Lead UI/UX Coordinator: Susan Wolfe
It's great that we have so many people enthusiastic about working on the UI/UX for the various modules. As we are all discovering, it's a bit challenging to know how best to work together to get everything done as appropriately, and as quickly as possible - particularly given that we're literally working around the globe and we're all extremely busy outside of this project. Furthermore, as a client of mine used to say, 'we're trying to build the bicycle as we're riding it' - meaning that our standards have to emerge as we're doing the designs, rather than all working off of a fully established set of guidelines.
Having said that, we do have a number of number of principles that we are working to, that will help us:
- Our overall channel strategy related to the design is 'mobile first' - meaning that we start by optimizing the design for the mobile platform and then think about what that might mean for the browser based platform.
- We want to leverage the existing widgets from the Sencha Touch and Ext JS4 wherever possible. Obviously, there may be situations where we need to 'improve' upon what's there, but that should be the exception, rather than the rule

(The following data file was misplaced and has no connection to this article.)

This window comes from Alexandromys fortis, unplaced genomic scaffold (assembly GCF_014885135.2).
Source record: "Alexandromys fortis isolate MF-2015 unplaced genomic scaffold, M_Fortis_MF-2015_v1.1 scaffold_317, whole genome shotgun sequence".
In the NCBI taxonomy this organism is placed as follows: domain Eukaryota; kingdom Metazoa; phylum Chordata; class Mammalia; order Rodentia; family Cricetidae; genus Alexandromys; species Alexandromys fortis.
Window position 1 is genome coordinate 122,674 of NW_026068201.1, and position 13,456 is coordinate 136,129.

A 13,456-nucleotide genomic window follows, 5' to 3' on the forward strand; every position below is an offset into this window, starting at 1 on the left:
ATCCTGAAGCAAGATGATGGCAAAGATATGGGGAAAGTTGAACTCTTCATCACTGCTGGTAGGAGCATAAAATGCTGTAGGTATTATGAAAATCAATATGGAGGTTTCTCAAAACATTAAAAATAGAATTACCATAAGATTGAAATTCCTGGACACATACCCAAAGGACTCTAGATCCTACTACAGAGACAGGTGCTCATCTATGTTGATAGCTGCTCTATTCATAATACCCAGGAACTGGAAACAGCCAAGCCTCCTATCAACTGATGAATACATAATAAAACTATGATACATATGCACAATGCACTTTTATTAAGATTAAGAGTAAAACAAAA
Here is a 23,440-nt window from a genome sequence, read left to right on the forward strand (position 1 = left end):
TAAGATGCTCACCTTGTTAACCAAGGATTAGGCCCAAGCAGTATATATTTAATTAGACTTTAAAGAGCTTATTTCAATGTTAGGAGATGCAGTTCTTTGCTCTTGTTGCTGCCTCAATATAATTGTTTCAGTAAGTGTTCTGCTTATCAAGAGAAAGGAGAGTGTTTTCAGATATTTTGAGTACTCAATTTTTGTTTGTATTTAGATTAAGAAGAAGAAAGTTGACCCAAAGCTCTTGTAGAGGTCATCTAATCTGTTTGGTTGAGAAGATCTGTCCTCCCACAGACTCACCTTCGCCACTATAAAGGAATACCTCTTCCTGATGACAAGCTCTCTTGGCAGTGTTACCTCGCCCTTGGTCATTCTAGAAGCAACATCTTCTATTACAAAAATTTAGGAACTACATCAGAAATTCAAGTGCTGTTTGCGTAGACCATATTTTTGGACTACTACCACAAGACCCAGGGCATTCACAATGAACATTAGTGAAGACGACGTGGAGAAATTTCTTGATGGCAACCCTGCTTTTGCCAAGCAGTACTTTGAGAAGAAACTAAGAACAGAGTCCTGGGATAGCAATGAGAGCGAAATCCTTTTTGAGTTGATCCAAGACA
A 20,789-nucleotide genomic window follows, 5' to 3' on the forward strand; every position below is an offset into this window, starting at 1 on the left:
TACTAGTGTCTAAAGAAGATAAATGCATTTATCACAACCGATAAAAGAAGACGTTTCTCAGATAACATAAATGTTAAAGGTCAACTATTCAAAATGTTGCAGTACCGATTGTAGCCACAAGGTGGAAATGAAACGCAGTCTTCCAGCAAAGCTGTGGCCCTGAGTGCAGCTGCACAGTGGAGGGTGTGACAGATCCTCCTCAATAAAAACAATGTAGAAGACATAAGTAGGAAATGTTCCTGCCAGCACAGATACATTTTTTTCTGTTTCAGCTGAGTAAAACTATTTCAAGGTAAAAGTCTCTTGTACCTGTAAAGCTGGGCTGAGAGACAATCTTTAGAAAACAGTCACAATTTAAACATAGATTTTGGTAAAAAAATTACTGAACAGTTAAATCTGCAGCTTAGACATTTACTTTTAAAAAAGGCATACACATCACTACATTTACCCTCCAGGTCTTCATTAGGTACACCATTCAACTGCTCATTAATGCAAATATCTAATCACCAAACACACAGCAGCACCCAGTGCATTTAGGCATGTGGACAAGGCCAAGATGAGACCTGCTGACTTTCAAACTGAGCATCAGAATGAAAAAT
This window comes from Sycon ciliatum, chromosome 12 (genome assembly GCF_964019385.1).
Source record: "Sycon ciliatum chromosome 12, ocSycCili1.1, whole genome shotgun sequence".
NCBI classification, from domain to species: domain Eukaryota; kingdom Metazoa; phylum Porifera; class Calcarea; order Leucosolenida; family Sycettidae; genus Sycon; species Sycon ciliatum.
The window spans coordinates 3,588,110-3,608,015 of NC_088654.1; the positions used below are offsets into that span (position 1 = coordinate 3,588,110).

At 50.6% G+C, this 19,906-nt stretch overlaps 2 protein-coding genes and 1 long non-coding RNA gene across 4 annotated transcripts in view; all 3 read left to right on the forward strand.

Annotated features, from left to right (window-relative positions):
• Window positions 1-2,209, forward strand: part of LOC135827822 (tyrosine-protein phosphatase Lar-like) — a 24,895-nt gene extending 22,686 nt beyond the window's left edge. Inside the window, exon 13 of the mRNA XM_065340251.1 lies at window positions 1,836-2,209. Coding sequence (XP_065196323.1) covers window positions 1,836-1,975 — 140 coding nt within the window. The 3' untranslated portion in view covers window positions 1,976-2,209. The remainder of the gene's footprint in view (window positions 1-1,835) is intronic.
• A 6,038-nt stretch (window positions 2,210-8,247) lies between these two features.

- We need to identify common behaviors wherever appropriate. There's a spreadsheet that is currently sitting at the top level UX/UI folder in drop box that has elements that need to be standardized. (There will be others that need to be standardized, as well.). Could you please make sure that you add anything to that list that you think is important, based on the functionality you are currently grappling with. Also, could you please take a few minutes and provide any feedback on the solution that you are currently proposing with regard to each of these elements. That way, we can figure out how much variability there is in our current thinking and figure out how to make it as consistent as possible. The easiest way would be to just go into that spreadsheet and add your comments. However, if you prefer to simply send me an email, that is fine, too.
Finally, you'll notice that there's a folder in dropbox called 'Latest Items'. If you could please put the latest screens that you're working on (assuming that you're at a point where you're soliciting feedback), that would be great. Also, as you add new stuff (over time), please get rid of your previous stuff if it's no longer your latest items from your module.
We believe that we finally have the right approach/division of labor to make progress on both the user interface/interaction design as well as the visual look and feel. We’re just about to kick off a process for determining what the brand feel should be for the overall Raxa application (in both the touch world and the PC world), and we will then develop the visual design conventions to make the modules have a common look to them. That process is happening in parallel with the work that most of you are doing to create wireframes for the various modules.